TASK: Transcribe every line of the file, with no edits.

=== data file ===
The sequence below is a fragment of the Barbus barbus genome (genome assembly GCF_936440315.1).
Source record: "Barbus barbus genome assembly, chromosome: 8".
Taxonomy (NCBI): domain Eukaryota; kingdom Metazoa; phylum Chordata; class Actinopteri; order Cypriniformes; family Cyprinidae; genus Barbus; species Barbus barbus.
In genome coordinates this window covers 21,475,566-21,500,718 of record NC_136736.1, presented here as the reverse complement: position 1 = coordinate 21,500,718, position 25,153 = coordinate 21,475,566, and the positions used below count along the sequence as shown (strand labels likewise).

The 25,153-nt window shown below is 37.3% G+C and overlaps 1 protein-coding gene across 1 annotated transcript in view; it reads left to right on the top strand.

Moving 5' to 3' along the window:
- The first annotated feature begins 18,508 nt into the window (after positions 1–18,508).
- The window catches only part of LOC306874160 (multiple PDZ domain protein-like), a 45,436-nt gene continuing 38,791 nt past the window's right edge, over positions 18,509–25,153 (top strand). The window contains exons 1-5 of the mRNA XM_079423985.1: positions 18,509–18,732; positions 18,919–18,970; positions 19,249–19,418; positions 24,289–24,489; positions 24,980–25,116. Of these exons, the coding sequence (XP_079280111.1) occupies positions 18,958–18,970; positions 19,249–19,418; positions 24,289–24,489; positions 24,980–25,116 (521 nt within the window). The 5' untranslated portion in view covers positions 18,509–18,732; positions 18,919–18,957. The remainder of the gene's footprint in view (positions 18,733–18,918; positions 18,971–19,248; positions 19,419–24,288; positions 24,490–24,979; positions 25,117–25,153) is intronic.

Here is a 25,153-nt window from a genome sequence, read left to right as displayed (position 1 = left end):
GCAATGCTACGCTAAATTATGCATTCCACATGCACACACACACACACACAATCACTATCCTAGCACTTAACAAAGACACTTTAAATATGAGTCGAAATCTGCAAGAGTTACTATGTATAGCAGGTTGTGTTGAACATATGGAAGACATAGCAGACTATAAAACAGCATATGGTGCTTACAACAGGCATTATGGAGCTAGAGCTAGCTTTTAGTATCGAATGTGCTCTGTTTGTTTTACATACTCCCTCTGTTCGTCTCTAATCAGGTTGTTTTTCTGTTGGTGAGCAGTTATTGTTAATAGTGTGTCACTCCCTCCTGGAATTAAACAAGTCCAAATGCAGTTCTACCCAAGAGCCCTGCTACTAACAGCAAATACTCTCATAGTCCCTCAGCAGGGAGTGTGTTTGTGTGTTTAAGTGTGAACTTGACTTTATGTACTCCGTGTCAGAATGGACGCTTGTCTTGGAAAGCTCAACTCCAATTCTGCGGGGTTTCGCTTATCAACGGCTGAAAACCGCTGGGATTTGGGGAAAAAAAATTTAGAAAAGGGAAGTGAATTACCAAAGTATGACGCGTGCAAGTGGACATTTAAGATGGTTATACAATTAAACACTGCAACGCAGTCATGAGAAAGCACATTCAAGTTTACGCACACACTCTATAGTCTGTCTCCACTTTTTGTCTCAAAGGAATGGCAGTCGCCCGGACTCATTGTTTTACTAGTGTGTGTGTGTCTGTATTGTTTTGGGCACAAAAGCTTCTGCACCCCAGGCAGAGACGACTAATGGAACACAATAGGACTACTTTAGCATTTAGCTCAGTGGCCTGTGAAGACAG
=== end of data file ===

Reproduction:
The sequence below is a fragment of the Barbus barbus genome (genome assembly GCF_936440315.1).
Source record: "Barbus barbus genome assembly, chromosome: 8".
Taxonomy (NCBI): domain Eukaryota; kingdom Metazoa; phylum Chordata; class Actinopteri; order Cypriniformes; family Cyprinidae; genus Barbus; species Barbus barbus.
In genome coordinates this window covers 21,475,566-21,500,718 of record NC_136736.1, presented here as the reverse complement: position 1 = coordinate 21,500,718, position 25,153 = coordinate 21,475,566, and the positions used below count along the sequence as shown (strand labels likewise).

The 25,153-nt window shown below is 37.3% G+C and overlaps 1 protein-coding gene across 1 annotated transcript in view; it reads left to right on the top strand.

Moving 5' to 3' along the window:
- The first annotated feature begins 18,508 nt into the window (after positions 1–18,508).
- The window catches only part of LOC306874160 (multiple PDZ domain protein-like), a 45,436-nt gene continuing 38,791 nt past the window's right edge, over positions 18,509–25,153 (top strand). The window contains exons 1-5 of the mRNA XM_079423985.1: positions 18,509–18,732; positions 18,919–18,970; positions 19,249–19,418; positions 24,289–24,489; positions 24,980–25,116. Of these exons, the coding sequence (XP_079280111.1) occupies positions 18,958–18,970; positions 19,249–19,418; positions 24,289–24,489; positions 24,980–25,116 (521 nt within the window). The 5' untranslated portion in view covers positions 18,509–18,732; positions 18,919–18,957. The remainder of the gene's footprint in view (positions 18,733–18,918; positions 18,971–19,248; positions 19,419–24,288; positions 24,490–24,979; positions 25,117–25,153) is intronic.

Here is a 25,153-nt window from a genome sequence, read left to right as displayed (position 1 = left end):
GCAATGCTACGCTAAATTATGCATTCCACATGCACACACACACACACACAATCACTATCCTAGCACTTAACAAAGACACTTTAAATATGAGTCGAAATCTGCAAGAGTTACTATGTATAGCAGGTTGTGTTGAACATATGGAAGACATAGCAGACTATAAAACAGCATATGGTGCTTACAACAGGCATTATGGAGCTAGAGCTAGCTTTTAGTATCGAATGTGCTCTGTTTGTTTTACATACTCCCTCTGTTCGTCTCTAATCAGGTTGTTTTTCTGTTGGTGAGCAGTTATTGTTAATAGTGTGTCACTCCCTCCTGGAATTAAACAAGTCCAAATGCAGTTCTACCCAAGAGCCCTGCTACTAACAGCAAATACTCTCATAGTCCCTCAGCAGGGAGTGTGTTTGTGTGTTTAAGTGTGAACTTGACTTTATGTACTCCGTGTCAGAATGGACGCTTGTCTTGGAAAGCTCAACTCCAATTCTGCGGGGTTTCGCTTATCAACGGCTGAAAACCGCTGGGATTTGGGGAAAAAAAATTTAGAAAAGGGAAGTGAATTACCAAAGTATGACGCGTGCAAGTGGACATTTAAGATGGTTATACAATTAAACACTGCAACGCAGTCATGAGAAAGCACATTCAAGTTTACGCACACACTCTATAGTCTGTCTCCACTTTTTGTCTCAAAGGAATGGCAGTCGCCCGGACTCATTGTTTTACTAGTGTGTGTGTGTCTGTATTGTTTTGGGCACAAAAGCTTCTGCACCCCAGGCAGAGACGACTAATGGAACACAATAGGACTACTTTAGCATTTAGCTCAGTGGCCTGTGAAGACAG